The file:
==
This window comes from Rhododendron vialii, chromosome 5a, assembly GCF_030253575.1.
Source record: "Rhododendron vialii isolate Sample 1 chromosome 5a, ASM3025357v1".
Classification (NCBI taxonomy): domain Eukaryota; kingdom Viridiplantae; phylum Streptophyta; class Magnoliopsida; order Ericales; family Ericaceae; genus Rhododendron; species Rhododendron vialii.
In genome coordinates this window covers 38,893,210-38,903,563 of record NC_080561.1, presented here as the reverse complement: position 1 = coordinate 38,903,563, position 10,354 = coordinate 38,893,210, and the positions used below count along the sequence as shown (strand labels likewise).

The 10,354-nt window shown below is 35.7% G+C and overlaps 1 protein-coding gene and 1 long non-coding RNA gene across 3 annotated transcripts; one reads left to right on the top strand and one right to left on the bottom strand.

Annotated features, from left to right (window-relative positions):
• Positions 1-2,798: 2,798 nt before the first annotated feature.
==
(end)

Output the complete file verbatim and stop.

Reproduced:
This window comes from Rhododendron vialii, chromosome 5a, assembly GCF_030253575.1.
Source record: "Rhododendron vialii isolate Sample 1 chromosome 5a, ASM3025357v1".
Classification (NCBI taxonomy): domain Eukaryota; kingdom Viridiplantae; phylum Streptophyta; class Magnoliopsida; order Ericales; family Ericaceae; genus Rhododendron; species Rhododendron vialii.
In genome coordinates this window covers 38,893,210-38,903,563 of record NC_080561.1, presented here as the reverse complement: position 1 = coordinate 38,903,563, position 10,354 = coordinate 38,893,210, and the positions used below count along the sequence as shown (strand labels likewise).

The 10,354-nt window shown below is 35.7% G+C and overlaps 1 protein-coding gene and 1 long non-coding RNA gene across 3 annotated transcripts; one reads left to right on the top strand and one right to left on the bottom strand.

Annotated features, from left to right (window-relative positions):
• Positions 1-2,798: 2,798 nt before the first annotated feature.